Joe E. Lewis; Bloody Mary

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Sun Dec 5 03:27:38 UTC 1999


"Where did you get the E?"
"I borrowed it from Lizabeth Scott."
--comedian Joe E. Lewis in THE JOKER IS WILD, pg. 325.

     I didn't find the date of the Joe E. Lewis benefit in 1928 (for Bloody
Mary purposes) in his papers (it's probably the first half of the year), but
I found other stuff in his file.
     Joe E. Lewis was a longtime bachelor.  He briefly married a woman named
Martha Stewart, but they quickly divorced.  This is from the biography THE

Pg. 174:  Know you will knock 'em dead.
Pg. 177:  (Song "Poor Little February" by Lester Lee, Danny Shapiro, and
Jerry Seelen; a New York Post clipping on 19 May 1941 mentions this "new"
"Poor little Feb, go fight city hall!"
Pg. 232:  Colonel Diller faced his greatest crisis when a village in New
Guinea named Fuk-fuk was captured.  No one missed the press conference that
     Diller cleared his throat and began reading the communique, "Allied
forces have taken a village that is spelled F-U-K, F-U-K--which, henceforth,
shall be given the Anglicized pronunciation of Fak-fak."
Pg. 240:  "Are you off your rocker?"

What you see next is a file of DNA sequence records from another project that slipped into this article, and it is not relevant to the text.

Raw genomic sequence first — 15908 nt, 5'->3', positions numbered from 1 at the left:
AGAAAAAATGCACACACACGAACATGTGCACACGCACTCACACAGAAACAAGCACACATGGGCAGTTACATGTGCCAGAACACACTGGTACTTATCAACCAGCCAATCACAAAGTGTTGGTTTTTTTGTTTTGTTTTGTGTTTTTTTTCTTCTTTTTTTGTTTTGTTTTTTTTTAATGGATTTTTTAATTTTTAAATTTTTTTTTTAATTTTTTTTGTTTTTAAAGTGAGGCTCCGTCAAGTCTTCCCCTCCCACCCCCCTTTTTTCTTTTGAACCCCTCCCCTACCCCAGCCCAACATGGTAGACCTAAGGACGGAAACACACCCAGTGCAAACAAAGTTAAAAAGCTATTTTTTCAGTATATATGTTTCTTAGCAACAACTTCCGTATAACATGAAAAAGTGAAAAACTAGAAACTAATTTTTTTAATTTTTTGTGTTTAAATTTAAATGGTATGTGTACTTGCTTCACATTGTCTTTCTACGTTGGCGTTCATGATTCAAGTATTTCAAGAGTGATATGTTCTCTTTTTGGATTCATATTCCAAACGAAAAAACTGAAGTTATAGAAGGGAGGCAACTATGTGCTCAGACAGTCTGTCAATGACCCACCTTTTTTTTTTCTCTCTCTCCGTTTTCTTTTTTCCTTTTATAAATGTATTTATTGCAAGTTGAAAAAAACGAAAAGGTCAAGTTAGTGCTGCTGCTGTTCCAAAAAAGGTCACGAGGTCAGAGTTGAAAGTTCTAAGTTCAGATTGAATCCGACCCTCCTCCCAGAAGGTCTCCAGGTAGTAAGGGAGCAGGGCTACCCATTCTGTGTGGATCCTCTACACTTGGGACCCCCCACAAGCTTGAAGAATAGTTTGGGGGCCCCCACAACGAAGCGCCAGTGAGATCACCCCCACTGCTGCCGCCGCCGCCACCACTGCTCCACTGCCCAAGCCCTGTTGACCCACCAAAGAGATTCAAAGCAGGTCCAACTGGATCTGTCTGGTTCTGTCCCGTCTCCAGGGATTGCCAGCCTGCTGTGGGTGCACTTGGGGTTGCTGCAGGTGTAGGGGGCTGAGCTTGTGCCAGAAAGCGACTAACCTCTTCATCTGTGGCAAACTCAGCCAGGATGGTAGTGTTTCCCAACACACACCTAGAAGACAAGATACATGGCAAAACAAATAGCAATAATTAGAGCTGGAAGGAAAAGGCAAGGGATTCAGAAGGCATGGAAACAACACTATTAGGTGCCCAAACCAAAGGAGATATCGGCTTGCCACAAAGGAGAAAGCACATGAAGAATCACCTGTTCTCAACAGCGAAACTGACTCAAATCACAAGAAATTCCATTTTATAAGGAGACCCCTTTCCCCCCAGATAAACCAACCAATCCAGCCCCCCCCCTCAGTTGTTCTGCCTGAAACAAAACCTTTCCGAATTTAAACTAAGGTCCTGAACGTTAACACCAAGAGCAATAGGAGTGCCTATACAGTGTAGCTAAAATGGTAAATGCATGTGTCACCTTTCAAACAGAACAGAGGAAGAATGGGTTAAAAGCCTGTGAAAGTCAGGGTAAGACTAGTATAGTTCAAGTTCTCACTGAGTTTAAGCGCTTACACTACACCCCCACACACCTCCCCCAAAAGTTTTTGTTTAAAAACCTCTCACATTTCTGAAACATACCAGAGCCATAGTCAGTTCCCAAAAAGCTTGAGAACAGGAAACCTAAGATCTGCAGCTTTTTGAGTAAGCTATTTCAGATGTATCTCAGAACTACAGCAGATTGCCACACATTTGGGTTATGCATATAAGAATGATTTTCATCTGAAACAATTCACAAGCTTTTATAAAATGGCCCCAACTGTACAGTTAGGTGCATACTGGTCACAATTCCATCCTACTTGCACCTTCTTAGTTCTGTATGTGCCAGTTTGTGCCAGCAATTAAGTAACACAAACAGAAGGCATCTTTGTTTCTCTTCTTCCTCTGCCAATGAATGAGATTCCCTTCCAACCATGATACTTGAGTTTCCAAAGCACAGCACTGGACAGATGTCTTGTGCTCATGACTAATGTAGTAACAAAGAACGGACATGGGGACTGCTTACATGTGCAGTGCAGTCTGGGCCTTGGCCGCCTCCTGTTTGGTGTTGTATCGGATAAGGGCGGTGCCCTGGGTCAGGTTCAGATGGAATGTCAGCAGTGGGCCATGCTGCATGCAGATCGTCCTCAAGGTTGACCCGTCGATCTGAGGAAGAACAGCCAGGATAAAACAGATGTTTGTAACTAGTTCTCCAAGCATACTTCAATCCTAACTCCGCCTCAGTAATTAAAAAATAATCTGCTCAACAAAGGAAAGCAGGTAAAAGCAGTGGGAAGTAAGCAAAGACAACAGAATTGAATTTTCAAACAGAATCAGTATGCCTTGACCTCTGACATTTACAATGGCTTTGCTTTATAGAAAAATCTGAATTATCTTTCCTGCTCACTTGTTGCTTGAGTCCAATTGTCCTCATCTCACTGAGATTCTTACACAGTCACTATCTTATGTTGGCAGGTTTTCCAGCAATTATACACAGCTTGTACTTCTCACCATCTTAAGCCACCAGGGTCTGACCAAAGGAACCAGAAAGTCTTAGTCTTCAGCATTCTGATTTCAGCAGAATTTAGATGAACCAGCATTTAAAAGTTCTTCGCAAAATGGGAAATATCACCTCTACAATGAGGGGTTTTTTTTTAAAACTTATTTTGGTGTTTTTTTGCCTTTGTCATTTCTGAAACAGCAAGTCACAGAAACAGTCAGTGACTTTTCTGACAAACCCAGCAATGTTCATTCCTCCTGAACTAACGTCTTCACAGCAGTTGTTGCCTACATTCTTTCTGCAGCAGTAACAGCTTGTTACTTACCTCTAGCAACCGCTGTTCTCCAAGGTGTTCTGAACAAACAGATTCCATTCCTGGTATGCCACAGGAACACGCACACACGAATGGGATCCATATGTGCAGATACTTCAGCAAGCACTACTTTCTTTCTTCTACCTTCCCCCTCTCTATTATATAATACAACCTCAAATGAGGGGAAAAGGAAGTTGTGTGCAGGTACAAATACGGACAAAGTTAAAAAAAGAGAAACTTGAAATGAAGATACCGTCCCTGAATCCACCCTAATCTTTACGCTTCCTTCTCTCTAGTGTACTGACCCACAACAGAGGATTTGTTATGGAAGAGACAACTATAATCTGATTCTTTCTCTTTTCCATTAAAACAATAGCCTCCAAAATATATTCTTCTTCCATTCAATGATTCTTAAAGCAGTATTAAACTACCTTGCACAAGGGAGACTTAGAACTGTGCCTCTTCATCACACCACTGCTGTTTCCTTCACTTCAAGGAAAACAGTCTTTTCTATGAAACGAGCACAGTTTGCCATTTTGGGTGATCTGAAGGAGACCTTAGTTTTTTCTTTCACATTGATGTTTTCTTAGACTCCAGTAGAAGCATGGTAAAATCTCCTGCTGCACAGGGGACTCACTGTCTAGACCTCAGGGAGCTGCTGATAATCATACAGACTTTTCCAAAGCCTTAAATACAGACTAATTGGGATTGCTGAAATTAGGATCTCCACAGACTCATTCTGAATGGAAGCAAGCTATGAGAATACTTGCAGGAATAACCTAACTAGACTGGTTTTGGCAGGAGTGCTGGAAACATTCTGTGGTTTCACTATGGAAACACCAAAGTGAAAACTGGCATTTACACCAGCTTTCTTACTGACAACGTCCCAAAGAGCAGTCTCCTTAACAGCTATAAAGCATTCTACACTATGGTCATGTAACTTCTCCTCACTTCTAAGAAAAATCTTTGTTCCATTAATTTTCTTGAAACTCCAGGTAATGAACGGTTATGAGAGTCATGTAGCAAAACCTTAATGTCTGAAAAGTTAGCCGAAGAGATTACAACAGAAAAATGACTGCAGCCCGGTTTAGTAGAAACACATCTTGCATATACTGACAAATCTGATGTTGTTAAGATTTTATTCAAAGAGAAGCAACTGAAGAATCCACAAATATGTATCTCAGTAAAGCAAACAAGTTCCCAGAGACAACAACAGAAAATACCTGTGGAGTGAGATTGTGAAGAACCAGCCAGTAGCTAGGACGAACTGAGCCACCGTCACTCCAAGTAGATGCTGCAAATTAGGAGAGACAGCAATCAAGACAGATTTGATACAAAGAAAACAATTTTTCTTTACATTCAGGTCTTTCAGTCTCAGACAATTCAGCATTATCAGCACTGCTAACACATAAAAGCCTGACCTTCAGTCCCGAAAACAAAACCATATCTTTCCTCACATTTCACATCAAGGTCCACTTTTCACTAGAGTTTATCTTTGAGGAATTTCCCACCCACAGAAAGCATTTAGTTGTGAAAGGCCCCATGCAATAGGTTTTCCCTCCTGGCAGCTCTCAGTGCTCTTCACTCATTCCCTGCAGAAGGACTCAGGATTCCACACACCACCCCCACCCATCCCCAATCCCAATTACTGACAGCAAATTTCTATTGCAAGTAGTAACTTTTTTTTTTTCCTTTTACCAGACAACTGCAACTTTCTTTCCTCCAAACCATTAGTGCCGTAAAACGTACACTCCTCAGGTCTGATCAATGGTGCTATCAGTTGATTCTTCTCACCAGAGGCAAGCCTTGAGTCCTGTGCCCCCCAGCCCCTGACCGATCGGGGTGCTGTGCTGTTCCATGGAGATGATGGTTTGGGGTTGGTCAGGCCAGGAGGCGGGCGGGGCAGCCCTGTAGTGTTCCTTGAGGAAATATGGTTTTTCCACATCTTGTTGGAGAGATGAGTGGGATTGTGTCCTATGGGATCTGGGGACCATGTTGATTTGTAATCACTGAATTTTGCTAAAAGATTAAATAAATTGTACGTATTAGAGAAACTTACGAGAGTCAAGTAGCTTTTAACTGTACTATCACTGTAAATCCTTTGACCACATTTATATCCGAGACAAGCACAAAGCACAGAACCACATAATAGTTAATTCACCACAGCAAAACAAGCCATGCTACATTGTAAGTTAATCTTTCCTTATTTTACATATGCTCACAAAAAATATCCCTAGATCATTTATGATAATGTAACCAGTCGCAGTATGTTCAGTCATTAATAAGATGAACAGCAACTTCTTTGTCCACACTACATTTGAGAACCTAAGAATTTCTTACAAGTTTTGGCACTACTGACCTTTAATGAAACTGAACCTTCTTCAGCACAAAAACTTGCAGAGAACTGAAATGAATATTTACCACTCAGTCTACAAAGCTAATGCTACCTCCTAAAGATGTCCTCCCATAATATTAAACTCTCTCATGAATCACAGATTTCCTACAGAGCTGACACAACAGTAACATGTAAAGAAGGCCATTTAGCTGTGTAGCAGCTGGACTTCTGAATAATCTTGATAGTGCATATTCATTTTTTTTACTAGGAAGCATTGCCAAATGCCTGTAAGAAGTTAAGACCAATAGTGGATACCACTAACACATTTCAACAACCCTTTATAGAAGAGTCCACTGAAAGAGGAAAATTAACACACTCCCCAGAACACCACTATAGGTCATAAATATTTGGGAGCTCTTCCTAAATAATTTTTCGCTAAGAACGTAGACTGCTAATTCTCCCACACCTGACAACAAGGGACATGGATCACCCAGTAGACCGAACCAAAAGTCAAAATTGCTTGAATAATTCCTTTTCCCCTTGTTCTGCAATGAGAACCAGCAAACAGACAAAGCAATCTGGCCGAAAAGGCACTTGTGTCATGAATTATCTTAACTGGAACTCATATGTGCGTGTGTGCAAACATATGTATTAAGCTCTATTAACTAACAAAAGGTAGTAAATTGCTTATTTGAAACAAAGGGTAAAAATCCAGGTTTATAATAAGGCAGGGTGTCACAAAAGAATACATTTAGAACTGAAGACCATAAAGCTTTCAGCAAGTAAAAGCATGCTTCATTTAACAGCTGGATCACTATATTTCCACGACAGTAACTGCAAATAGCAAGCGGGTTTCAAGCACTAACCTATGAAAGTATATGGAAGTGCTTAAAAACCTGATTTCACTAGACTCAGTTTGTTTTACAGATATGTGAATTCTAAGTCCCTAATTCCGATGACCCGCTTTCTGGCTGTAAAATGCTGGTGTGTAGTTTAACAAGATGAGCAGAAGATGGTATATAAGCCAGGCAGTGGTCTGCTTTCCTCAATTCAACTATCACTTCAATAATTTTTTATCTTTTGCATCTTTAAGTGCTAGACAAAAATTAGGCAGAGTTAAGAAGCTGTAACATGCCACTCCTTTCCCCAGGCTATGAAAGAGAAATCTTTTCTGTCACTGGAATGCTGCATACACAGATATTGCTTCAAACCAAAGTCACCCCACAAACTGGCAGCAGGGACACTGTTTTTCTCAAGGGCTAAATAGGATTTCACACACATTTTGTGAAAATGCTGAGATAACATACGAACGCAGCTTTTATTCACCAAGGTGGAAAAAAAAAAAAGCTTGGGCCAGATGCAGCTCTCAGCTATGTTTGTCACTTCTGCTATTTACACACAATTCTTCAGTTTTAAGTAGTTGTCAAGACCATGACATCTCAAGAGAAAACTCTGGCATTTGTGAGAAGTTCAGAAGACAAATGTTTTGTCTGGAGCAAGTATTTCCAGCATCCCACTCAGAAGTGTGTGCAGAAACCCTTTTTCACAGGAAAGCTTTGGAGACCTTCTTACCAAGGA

Pg. 252:  ...schleppers...
Pg. 346:  ...the Big Bug.
Pg. 347:  "I've been rich and I've been poor.  Believe me, rich is better."
(The AMDOAQ, pg. 436, states "Sophie Tucker, attributed" and notes "Some
think Joe E. Lewis said it first but, as Ralph Keyes points out in _Nice Guys
Finish Seventh_ (1992), Lewis and Tucker often performed together and either
might have borrowed it from the other."
Pg. 351:  Did you see Marilyn's picture, _Don't Bother the Knockers_?  Maybe
it was _Don't Bother to Knock_.

    From a clipping file:

"Joe Lewis kills a delightful sort of way!"--Dorothy Kilgallen.
"I used to only kill quarts--now I kill gallons!"--Joe E. Lewis
--Ad for engagement at Copacabana, 10 East 60th Street, New York City.

BLOODY MARY (continued)

    Harry McElhone's HARRY'S ABC OF MIXING COCKTAILS is undated.  It includes
"Scoff law," so it can't be earlier than 1924, but it's probably not much
later.  "Bloody Mary" might have been at Harry's Bar in 1921, but it's not in
this book!!
    According to Paul Martin's WORLD ENCYCLOPAEDIA OF COCKTAILS (1997), pg.
50:  However, the 1940's copy of _Harry's ABC of Mixing Cocktails, of which I
am lucky enough to have a copy not only fails to attribute this drink to Pete
Petiot but lists it under a different title, the Red Mary.  (Not in the NYPL
1920s book--ed.)

     From COCKTAIL AND WINE DIGEST (1945) by Oscar Haimo:

Pg. 33:  B&B
Pg. 64:  Mojito Highball...Moscow Mule.
Pg. 75:  Red Snapper cocktail  (Bloody Mary--ed.)
Pg. 93:  Zombian

     From THE STORK CLUB BAR BOOK (1946) by Lucius Beebe:

Pg. 81:  Bloody Mary
Pg. 86:  Jinx Falkenburg, however, comes up with a Sangrita which she claims
is a "favorite with bullfighters in Mexico and me," which is a not too
distant relative of claret lemonade:
(SANGRITA:  claret, pineapple juice, soda, lime juice--ed.)

     I'll plow through Walter Winchell's columns from 1928 next week.

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